Yes We Can
Change is happening in Philippines gaming—it just takes time, say insidersWednesday, 14 April 2010
There's a saying among civil attorneys that possession is nine tenths of the law. In that sense, the Philippines needs to be on the radar of gaming investors as the only jurisdiction in Asia in possession of a comprehensive portfolio of legal gaming products open to all of legal age (at least 21 years, in the case of casino gaming).
As well as the land based casino product, the country offers licensed bingo parlours to a mainly domestic audience and online gaming licences for operators serving customers outside the country.
In that sense, the Philippines gaming market can be seen as having great potential, both as an attractor of local players as the country develops economically and as a stop off for foreign (probably mainly) mass market players visiting for a holiday. Resorts World Manila, the joint venture between Genting Hong Kong (formerly Star Cruises) and Alliance Global Group, the conglomerate headed by Philippines entrepreneur Andrew Tan, is only a stone's throw from Terminal Three of Manila International Airport.
The Philippines gaming market does, however, face significant public relations challenges internationally. That's particularly in terms of business transparency over issues such as unofficial 'fees'. Such issues have in the past proven a major hurdle for outside investors.
In addition, a business model that sees the Philippine Amusement and Gaming Corporation (Pagcor) acting as both regulator of land based gaming and an operator in its own right is questioned by some investors as producing inherent conflicts of interest. If Pagcor has its own casinos, how can it act as an honest broker in regulating the private casino sector? That's one of the most frequently heard queries from the sceptics.
'Look at the general trend, not the individual case', is a favourite saying of Sheldon Adelson, the chairman and founder of Las Vegas Sands Corp. On that basis, the trend in the Philippines is for increasing levels of private investment and an open debate on the future direction of gaming regulation in the Philippines. An example is Resorts World Manila, a casino and multi-hotel project at Newport City near Manila's international airport.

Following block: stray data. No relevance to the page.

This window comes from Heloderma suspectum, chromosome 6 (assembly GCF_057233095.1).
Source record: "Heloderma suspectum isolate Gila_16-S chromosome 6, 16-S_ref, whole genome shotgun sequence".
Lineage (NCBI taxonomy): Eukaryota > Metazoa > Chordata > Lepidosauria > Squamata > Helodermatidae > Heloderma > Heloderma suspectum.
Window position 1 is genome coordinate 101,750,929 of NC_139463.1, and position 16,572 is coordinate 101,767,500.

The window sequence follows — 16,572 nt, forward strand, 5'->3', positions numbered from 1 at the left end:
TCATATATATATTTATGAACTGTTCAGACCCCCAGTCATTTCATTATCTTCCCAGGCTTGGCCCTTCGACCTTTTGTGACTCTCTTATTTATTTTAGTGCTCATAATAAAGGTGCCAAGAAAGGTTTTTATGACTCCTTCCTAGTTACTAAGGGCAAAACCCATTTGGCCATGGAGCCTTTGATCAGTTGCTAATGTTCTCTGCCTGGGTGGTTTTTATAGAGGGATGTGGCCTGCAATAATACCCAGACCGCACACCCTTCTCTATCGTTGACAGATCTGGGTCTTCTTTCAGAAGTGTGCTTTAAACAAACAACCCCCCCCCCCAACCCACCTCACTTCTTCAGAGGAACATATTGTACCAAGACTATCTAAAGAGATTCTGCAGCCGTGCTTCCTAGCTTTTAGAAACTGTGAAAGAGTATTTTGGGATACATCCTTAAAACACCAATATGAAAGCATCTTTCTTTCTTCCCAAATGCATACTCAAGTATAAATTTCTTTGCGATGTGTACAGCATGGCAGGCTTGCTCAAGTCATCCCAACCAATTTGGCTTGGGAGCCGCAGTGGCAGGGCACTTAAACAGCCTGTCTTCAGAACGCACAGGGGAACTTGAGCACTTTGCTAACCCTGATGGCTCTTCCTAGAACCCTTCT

If recent reports of a tie up between the US casino company Harrah's and Philippines bingo operator Leisure & Resorts World Corp for land based casino gaming in the country come to fruition, it will be a major milestone in the maturing of the local industry.
The country's leaders are not deaf, however, to persisting, more sceptical commentary on the local market by some outsiders. Some politicians are now said to be actively considering privatising Pagcor. Senator Benigno 'Noynoy' Aquino III of the Liberal Party, one of the three front-runners in the country's presidential elections to be held in May, is said to be the keenest on the Pagcor privatisation option. He is running on a general platform of reform for the public sector. But it's not clear how Pagcor privatisation would work in practice.
Sen. Aquino is the only son of the late former President Corazon Aquino and the late former Senator Benigno Aquino, Jr. The latter was a frontrunner for the Philippines presidency to replace Ferdinand Marcos, until Sen. Aquino's notorious (and filmed) murder on the tarmac at Manila International Airport as he returned from a three-year exile in the United States in August 1983. The airport now bears his name.
Whether a separate public body would be set up to regulate the whole Philippines land based gaming industry if Pagcor were privatised isn't certain at this stage.
Several gaming executives at the recent Asia's GEM Congress and Expo organised by Pagcor said Dr Efraim Genuino, the incumbent chairman of Pagcor, and Rafael 'Butch' Francisco, the President of Pagcor, deserved credit for moving Pagcor and the Philippines market in the right direction.
"You can't change a place like the Philippines overnight," one senior industry figure suggested to Inside Asian Gaming.
"Western investors tend to approach a developing market such as the Philippines with a fair degree of tub thumping and a 'this is how it should be done' attitude.
"In this part of the world, you get more done by approaching things in increments and trying to work with the top people to improve standards of corporate governance than by trying to make the top people look bad. Few people respond well to that," added the source.
"Dr Genuino knows what needs to be done. I think he deserves a lot of credit for initiatives to bring in outside investors—for example, at Newport City and soon Manila Bay," the source added.
Another source among the suppliers exhibiting at Asia's GEM said: "We've certainly noticed we do more business at Asia's GEM now that there are more private operators in the Philippines market."